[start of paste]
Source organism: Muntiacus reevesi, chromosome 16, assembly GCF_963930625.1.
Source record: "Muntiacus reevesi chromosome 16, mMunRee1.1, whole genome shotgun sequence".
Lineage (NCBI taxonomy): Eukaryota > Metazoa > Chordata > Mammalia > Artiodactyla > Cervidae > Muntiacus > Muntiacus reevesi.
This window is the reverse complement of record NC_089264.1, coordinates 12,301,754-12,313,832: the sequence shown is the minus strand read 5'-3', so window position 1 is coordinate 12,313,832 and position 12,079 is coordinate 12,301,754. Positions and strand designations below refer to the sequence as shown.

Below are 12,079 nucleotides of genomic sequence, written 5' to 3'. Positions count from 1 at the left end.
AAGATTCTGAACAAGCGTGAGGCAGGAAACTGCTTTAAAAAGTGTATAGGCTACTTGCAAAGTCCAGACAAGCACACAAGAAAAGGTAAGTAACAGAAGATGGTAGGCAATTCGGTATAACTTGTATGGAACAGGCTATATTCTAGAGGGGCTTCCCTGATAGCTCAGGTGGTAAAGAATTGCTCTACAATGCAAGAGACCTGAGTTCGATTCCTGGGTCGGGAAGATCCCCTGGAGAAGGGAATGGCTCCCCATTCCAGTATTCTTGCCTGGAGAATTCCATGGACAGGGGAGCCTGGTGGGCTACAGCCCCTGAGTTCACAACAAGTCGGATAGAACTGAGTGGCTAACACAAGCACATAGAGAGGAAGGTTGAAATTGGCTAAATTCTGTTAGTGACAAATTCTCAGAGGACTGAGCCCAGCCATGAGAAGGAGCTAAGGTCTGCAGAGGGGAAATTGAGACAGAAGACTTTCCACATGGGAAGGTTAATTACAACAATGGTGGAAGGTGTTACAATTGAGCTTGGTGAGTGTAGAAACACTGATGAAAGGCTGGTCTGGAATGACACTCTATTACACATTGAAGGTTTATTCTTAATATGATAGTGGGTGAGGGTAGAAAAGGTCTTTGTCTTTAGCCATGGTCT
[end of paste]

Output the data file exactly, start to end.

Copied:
Source organism: Muntiacus reevesi, chromosome 16, assembly GCF_963930625.1.
Source record: "Muntiacus reevesi chromosome 16, mMunRee1.1, whole genome shotgun sequence".
Lineage (NCBI taxonomy): Eukaryota > Metazoa > Chordata > Mammalia > Artiodactyla > Cervidae > Muntiacus > Muntiacus reevesi.
This window is the reverse complement of record NC_089264.1, coordinates 12,301,754-12,313,832: the sequence shown is the minus strand read 5'-3', so window position 1 is coordinate 12,313,832 and position 12,079 is coordinate 12,301,754. Positions and strand designations below refer to the sequence as shown.

Below are 12,079 nucleotides of genomic sequence, written 5' to 3'. Positions count from 1 at the left end.
AAGATTCTGAACAAGCGTGAGGCAGGAAACTGCTTTAAAAAGTGTATAGGCTACTTGCAAAGTCCAGACAAGCACACAAGAAAAGGTAAGTAACAGAAGATGGTAGGCAATTCGGTATAACTTGTATGGAACAGGCTATATTCTAGAGGGGCTTCCCTGATAGCTCAGGTGGTAAAGAATTGCTCTACAATGCAAGAGACCTGAGTTCGATTCCTGGGTCGGGAAGATCCCCTGGAGAAGGGAATGGCTCCCCATTCCAGTATTCTTGCCTGGAGAATTCCATGGACAGGGGAGCCTGGTGGGCTACAGCCCCTGAGTTCACAACAAGTCGGATAGAACTGAGTGGCTAACACAAGCACATAGAGAGGAAGGTTGAAATTGGCTAAATTCTGTTAGTGACAAATTCTCAGAGGACTGAGCCCAGCCATGAGAAGGAGCTAAGGTCTGCAGAGGGGAAATTGAGACAGAAGACTTTCCACATGGGAAGGTTAATTACAACAATGGTGGAAGGTGTTACAATTGAGCTTGGTGAGTGTAGAAACACTGATGAAAGGCTGGTCTGGAATGACACTCTATTACACATTGAAGGTTTATTCTTAATATGATAGTGGGTGAGGGTAGAAAAGGTCTTTGTCTTTAGCCATGGTCT